Winter is skiers’ favorite season; the cold temperatures bring about snow on our mountain slopes. You are fit and ready. Since you have been training all along in the summer, your gear is prepared, and it’s your season, the skiing season.
In the skiing expedition, the knee joint is crucial, and it can be easily injured. The cushioning disks called menisci separate the lower and the upper bones of our knee.
Tendons, ligaments, and muscles connect the femur, the upper leg bone, and the lower leg bones. The bone surface is surrounded by cartilage; this provides a smooth gliding surface and absorbs shock. Knee injury from skiing results from damage to these structures. Out of the four major ligaments found in the knee, three are the commonly injured which are the medial collateral ligament (MCL), the anterior cruciate ligament (ACL), and the posterior cruciate ligament (PCL).
Whether old or young, novice or expert, one common thing among skiers is a knee injury. They make the largest proportion of injuries experienced while skiing. One thing skiers tend to ignore is the force produced at the knee while skiing. During a regular skiing session, 2.5 times your weight is put through your outside leg and knee.
The Common Knee Injury from Skiing
1. Torn ACL (Anterior Cruciate Ligament)
This injury most experienced among skiers causes the knee to bend or twist, the signs of ACL are swelling up fast, pain, and these may end up by dropping you in snow. These are experienced when the ACL is completely torn, one of the most crucial knee ligaments. This type of injury should be treated within a week by a knee physiotherapist.
2. Medial Collateral Ligament (MCL) skier injury
It is a common knee injury from skiing, and it’s often associated with the snowplow position. MCL can also result from a fall, skis-crossing, and a missed landing on a snowboard. MCL healing process can be managed without surgery when adequately supervised by a physiotherapist.
3. Meniscus cartilage ski injuries
This injury causes the knee to lock due to a piece of meniscus flipped into the joint, preventing the knee’s full straightening. Most large meniscal tears can be repaired through keyhole arthroscopic surgery.
MCL can heal without necessarily going for surgery when appropriately managed. These injuries can be treated with bracing or physiotherapy for around three months or less in most serious cases. Surgery is rarely needed in MCL.
4. Knee cap dislocation (patellar instability)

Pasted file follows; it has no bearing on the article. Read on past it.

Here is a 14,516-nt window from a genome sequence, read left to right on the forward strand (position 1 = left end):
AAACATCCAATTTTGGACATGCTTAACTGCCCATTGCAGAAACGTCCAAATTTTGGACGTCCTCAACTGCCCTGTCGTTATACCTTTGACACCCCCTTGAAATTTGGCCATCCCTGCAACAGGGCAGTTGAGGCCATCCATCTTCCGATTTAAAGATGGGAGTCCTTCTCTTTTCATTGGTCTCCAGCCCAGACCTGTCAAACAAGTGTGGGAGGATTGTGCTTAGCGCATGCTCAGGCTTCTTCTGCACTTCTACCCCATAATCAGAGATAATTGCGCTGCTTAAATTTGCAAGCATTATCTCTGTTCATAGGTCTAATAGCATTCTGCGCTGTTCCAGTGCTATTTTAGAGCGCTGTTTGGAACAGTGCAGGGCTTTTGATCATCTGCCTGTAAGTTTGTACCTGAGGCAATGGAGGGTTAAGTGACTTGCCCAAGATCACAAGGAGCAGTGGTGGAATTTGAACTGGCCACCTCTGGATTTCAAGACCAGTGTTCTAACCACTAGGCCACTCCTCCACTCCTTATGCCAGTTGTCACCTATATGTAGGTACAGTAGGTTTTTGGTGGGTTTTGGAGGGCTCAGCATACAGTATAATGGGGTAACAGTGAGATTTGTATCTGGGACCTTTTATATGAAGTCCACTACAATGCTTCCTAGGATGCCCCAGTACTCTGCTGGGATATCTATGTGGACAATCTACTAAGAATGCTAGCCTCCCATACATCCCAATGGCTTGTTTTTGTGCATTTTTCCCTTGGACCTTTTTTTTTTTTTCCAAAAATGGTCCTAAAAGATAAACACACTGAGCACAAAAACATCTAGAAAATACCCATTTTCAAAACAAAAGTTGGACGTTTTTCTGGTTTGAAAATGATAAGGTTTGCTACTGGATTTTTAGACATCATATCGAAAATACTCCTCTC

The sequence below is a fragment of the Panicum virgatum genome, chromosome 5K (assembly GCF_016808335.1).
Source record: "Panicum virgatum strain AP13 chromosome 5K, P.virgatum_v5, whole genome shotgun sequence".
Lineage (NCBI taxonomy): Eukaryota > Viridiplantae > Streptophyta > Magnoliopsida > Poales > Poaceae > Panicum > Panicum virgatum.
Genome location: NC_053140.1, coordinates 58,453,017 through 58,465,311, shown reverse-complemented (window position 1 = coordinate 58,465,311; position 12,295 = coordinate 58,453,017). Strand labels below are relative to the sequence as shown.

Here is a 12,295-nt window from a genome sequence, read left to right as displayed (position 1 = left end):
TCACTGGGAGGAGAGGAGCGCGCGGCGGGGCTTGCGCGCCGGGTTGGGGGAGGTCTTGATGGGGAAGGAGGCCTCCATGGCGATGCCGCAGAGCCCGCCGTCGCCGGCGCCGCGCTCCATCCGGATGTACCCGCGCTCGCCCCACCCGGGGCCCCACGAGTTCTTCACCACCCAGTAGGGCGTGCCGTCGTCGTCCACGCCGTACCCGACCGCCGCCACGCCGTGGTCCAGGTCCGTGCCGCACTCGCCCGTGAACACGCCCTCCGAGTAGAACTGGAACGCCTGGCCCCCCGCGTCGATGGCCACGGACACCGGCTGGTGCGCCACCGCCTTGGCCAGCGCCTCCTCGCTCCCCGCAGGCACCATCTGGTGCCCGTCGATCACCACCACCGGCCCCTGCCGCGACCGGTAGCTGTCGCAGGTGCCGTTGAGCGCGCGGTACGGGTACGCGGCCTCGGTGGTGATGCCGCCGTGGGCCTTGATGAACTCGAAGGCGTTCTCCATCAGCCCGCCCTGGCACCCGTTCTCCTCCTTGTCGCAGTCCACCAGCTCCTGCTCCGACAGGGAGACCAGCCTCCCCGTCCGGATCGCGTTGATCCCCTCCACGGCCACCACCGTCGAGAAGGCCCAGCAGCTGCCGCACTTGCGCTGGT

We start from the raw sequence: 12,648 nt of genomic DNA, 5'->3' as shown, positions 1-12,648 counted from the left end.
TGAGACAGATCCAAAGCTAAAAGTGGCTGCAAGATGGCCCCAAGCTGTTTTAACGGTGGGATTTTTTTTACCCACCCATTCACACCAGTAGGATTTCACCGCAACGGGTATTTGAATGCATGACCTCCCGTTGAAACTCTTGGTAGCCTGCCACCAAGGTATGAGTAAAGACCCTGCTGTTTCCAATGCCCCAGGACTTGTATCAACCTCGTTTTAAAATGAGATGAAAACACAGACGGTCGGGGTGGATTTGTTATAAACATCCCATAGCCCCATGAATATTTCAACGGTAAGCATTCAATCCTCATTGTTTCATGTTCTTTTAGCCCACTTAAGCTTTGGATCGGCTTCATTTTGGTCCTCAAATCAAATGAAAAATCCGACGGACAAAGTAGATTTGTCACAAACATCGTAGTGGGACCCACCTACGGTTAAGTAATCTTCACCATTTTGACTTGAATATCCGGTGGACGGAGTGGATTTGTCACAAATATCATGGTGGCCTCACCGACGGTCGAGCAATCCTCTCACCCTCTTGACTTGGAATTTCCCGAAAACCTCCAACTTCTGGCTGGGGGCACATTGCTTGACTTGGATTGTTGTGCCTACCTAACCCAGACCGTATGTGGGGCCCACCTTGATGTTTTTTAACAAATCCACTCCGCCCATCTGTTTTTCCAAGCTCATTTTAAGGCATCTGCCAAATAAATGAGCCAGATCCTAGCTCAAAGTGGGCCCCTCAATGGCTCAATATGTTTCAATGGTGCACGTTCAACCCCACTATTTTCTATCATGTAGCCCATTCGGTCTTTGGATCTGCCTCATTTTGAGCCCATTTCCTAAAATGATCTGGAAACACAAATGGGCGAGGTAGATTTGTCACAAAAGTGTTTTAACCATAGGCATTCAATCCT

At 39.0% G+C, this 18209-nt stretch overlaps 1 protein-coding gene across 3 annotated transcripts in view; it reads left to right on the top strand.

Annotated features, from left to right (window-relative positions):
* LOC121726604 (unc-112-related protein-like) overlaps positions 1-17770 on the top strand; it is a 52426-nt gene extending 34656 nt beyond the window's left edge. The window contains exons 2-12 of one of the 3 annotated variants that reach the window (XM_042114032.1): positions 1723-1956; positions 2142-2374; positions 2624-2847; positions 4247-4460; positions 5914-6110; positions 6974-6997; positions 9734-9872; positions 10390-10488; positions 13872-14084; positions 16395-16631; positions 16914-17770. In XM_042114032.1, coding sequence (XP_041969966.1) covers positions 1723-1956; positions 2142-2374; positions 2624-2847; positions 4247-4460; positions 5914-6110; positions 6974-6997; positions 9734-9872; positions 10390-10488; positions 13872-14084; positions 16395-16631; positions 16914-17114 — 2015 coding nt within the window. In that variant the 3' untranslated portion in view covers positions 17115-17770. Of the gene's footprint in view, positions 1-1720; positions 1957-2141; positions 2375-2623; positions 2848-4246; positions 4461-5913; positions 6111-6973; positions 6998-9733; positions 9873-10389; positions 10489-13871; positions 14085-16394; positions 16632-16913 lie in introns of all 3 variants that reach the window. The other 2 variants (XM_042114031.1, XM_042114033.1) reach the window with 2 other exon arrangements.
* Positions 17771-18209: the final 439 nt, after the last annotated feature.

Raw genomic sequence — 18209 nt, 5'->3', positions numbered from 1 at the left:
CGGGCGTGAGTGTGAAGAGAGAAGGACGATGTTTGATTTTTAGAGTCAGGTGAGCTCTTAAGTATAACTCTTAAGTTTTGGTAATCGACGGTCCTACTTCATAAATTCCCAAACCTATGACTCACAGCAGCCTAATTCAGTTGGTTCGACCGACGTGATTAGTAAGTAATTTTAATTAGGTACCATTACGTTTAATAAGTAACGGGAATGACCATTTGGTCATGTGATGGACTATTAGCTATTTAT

This injury is the least common among skiers. Kneecap dislocation (patella), also known as patellar subluxation, is experienced when the patella, a triangular-shaped bone covering the knee, is out of place. It’s common among young female skiers.
In most cases, the kneecap (patella) dislocation occurs due to the bending of the knee. However, knee cap dislocation may occur due to direct contact. If a rapid change or a twisting movement in direction occurs, the knee’s stress can lead to the kneecap shifting out of place. For instance, if a skier changes direction all of a sudden, this force may lead to patellar dislocation or subluxation.
A knee specialist should handle this injury. Treatment depends on many factors, such as:
- Bracing physical therapy
- Surgery depending on the severity and frequency of the injury.
Successful treatment of knee injury from skiing allows skiers’ safe return to the slopes.
Knee injury is an independent condition: being one of the main joints in the limb beneath, unusual loading from the ankle/foot or hip will tamper with the kneecap’s loading. Physiotherapists in Singapore for knee injury involves the analysis of the whole body biomechanics. Our physiotherapists are experts in identifying imperfections that will add unnecessary weight to the kneecap. These commonly occur during your regular activity, such as stairs climbing, walking, or squatting.
Knee injury treatment and services that we offer
- Muscle trigger point release
A trigger point is an involuntary tender spot in a tight muscle. It may cause dysfunction or create pain within the muscle. The pressure is applied for a short 15-30 seconds to relax the muscle and release the trigger point. This type of knee injury treatment allows normal blood flow to the muscle and brings it to the normal state.
- Neuromuscular electrical stimulation (NMES)
These are used commonly for:
- Control of edema and selective muscle restraining
- Preservation of muscle strength and muscle mass during an extended period of inactivity
- Strengthening of the muscle.
One of the common things with physiotherapists is that they identify posture faults in your daily doings. For instance, you shouldn’t keep the knee in one fixed position for long. Avoid keeping the knee in a tensed position, like locking the knee when standing on a train or bus.
- Dry needling
This therapy majorly involves the use of a thin needle that is penetrated onto the skin and treats muscular trigger points for knee injury treatment impairments and neuro-musculoskeletal pain.